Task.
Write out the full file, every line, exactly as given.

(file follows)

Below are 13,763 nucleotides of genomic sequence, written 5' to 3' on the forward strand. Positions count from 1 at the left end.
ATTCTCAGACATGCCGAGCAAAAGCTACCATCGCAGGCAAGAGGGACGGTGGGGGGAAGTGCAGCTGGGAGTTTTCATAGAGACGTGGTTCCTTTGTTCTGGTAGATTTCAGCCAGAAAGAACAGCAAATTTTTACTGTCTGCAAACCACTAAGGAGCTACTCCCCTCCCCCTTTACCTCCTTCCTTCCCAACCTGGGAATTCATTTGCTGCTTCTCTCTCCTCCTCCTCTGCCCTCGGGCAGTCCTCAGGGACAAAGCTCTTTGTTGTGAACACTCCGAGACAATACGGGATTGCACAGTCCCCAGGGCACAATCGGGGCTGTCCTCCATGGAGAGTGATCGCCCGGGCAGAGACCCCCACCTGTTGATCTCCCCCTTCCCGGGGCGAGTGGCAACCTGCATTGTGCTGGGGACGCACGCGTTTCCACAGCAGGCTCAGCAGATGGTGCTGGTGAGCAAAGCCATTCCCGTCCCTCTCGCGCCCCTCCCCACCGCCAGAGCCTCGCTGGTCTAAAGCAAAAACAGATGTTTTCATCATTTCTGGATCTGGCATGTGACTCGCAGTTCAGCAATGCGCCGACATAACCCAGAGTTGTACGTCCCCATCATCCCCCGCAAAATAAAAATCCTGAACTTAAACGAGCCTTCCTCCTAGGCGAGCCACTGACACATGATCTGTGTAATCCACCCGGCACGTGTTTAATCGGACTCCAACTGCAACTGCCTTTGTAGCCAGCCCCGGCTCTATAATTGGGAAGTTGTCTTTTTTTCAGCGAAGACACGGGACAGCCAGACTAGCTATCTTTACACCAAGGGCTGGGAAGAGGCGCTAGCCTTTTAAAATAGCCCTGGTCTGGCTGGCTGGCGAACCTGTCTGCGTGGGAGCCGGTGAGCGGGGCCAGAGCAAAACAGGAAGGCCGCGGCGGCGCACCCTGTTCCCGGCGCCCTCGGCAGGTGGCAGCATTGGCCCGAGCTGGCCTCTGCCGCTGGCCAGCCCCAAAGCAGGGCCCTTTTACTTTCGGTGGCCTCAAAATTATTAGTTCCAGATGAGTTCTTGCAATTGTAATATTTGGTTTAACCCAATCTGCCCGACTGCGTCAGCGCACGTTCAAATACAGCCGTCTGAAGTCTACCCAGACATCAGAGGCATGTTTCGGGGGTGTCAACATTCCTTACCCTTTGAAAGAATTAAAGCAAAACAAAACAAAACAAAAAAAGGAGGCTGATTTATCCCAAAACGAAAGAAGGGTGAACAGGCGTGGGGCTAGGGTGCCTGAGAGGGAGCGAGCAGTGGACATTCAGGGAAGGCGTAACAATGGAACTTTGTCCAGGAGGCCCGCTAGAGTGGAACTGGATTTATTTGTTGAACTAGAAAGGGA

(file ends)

Below are 13,763 nucleotides of genomic sequence, written 5' to 3' on the forward strand. Positions count from 1 at the left end.
ATTCTCAGACATGCCGAGCAAAAGCTACCATCGCAGGCAAGAGGGACGGTGGGGGGAAGTGCAGCTGGGAGTTTTCATAGAGACGTGGTTCCTTTGTTCTGGTAGATTTCAGCCAGAAAGAACAGCAAATTTTTACTGTCTGCAAACCACTAAGGAGCTACTCCCCTCCCCCTTTACCTCCTTCCTTCCCAACCTGGGAATTCATTTGCTGCTTCTCTCTCCTCCTCCTCTGCCCTCGGGCAGTCCTCAGGGACAAAGCTCTTTGTTGTGAACACTCCGAGACAATACGGGATTGCACAGTCCCCAGGGCACAATCGGGGCTGTCCTCCATGGAGAGTGATCGCCCGGGCAGAGACCCCCACCTGTTGATCTCCCCCTTCCCGGGGCGAGTGGCAACCTGCATTGTGCTGGGGACGCACGCGTTTCCACAGCAGGCTCAGCAGATGGTGCTGGTGAGCAAAGCCATTCCCGTCCCTCTCGCGCCCCTCCCCACCGCCAGAGCCTCGCTGGTCTAAAGCAAAAACAGATGTTTTCATCATTTCTGGATCTGGCATGTGACTCGCAGTTCAGCAATGCGCCGACATAACCCAGAGTTGTACGTCCCCATCATCCCCCGCAAAATAAAAATCCTGAACTTAAACGAGCCTTCCTCCTAGGCGAGCCACTGACACATGATCTGTGTAATCCACCCGGCACGTGTTTAATCGGACTCCAACTGCAACTGCCTTTGTAGCCAGCCCCGGCTCTATAATTGGGAAGTTGTCTTTTTTTCAGCGAAGACACGGGACAGCCAGACTAGCTATCTTTACACCAAGGGCTGGGAAGAGGCGCTAGCCTTTTAAAATAGCCCTGGTCTGGCTGGCTGGCGAACCTGTCTGCGTGGGAGCCGGTGAGCGGGGCCAGAGCAAAACAGGAAGGCCGCGGCGGCGCACCCTGTTCCCGGCGCCCTCGGCAGGTGGCAGCATTGGCCCGAGCTGGCCTCTGCCGCTGGCCAGCCCCAAAGCAGGGCCCTTTTACTTTCGGTGGCCTCAAAATTATTAGTTCCAGATGAGTTCTTGCAATTGTAATATTTGGTTTAACCCAATCTGCCCGACTGCGTCAGCGCACGTTCAAATACAGCCGTCTGAAGTCTACCCAGACATCAGAGGCATGTTTCGGGGGTGTCAACATTCCTTACCCTTTGAAAGAATTAAAGCAAAACAAAACAAAACAAAAAAAGGAGGCTGATTTATCCCAAAACGAAAGAAGGGTGAACAGGCGTGGGGCTAGGGTGCCTGAGAGGGAGCGAGCAGTGGACATTCAGGGAAGGCGTAACAATGGAACTTTGTCCAGGAGGCCCGCTAGAGTGGAACTGGATTTATTTGTTGAACTAGAAAGGGA